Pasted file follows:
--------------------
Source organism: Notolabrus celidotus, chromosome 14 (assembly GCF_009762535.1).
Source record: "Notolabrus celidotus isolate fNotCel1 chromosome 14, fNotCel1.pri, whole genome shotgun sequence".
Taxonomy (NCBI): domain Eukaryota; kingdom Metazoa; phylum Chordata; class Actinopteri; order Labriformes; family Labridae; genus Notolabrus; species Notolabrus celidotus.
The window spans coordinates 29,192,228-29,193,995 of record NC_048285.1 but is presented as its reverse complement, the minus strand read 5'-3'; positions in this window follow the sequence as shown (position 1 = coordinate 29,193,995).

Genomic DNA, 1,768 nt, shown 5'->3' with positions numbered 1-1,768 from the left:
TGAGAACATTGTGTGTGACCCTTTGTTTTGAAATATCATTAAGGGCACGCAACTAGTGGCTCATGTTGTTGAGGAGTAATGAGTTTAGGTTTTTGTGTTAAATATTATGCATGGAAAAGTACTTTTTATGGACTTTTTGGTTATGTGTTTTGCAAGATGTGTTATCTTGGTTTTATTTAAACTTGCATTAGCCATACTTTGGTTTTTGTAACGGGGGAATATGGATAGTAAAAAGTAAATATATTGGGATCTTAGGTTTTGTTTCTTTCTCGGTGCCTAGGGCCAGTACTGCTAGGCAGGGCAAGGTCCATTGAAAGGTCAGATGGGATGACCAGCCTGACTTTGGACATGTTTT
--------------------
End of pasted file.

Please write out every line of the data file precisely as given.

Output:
Source organism: Notolabrus celidotus, chromosome 14 (assembly GCF_009762535.1).
Source record: "Notolabrus celidotus isolate fNotCel1 chromosome 14, fNotCel1.pri, whole genome shotgun sequence".
Taxonomy (NCBI): domain Eukaryota; kingdom Metazoa; phylum Chordata; class Actinopteri; order Labriformes; family Labridae; genus Notolabrus; species Notolabrus celidotus.
The window spans coordinates 29,192,228-29,193,995 of record NC_048285.1 but is presented as its reverse complement, the minus strand read 5'-3'; positions in this window follow the sequence as shown (position 1 = coordinate 29,193,995).

Genomic DNA, 1,768 nt, shown 5'->3' with positions numbered 1-1,768 from the left:
TGAGAACATTGTGTGTGACCCTTTGTTTTGAAATATCATTAAGGGCACGCAACTAGTGGCTCATGTTGTTGAGGAGTAATGAGTTTAGGTTTTTGTGTTAAATATTATGCATGGAAAAGTACTTTTTATGGACTTTTTGGTTATGTGTTTTGCAAGATGTGTTATCTTGGTTTTATTTAAACTTGCATTAGCCATACTTTGGTTTTTGTAACGGGGGAATATGGATAGTAAAAAGTAAATATATTGGGATCTTAGGTTTTGTTTCTTTCTCGGTGCCTAGGGCCAGTACTGCTAGGCAGGGCAAGGTCCATTGAAAGGTCAGATGGGATGACCAGCCTGACTTTGGACATGTTTT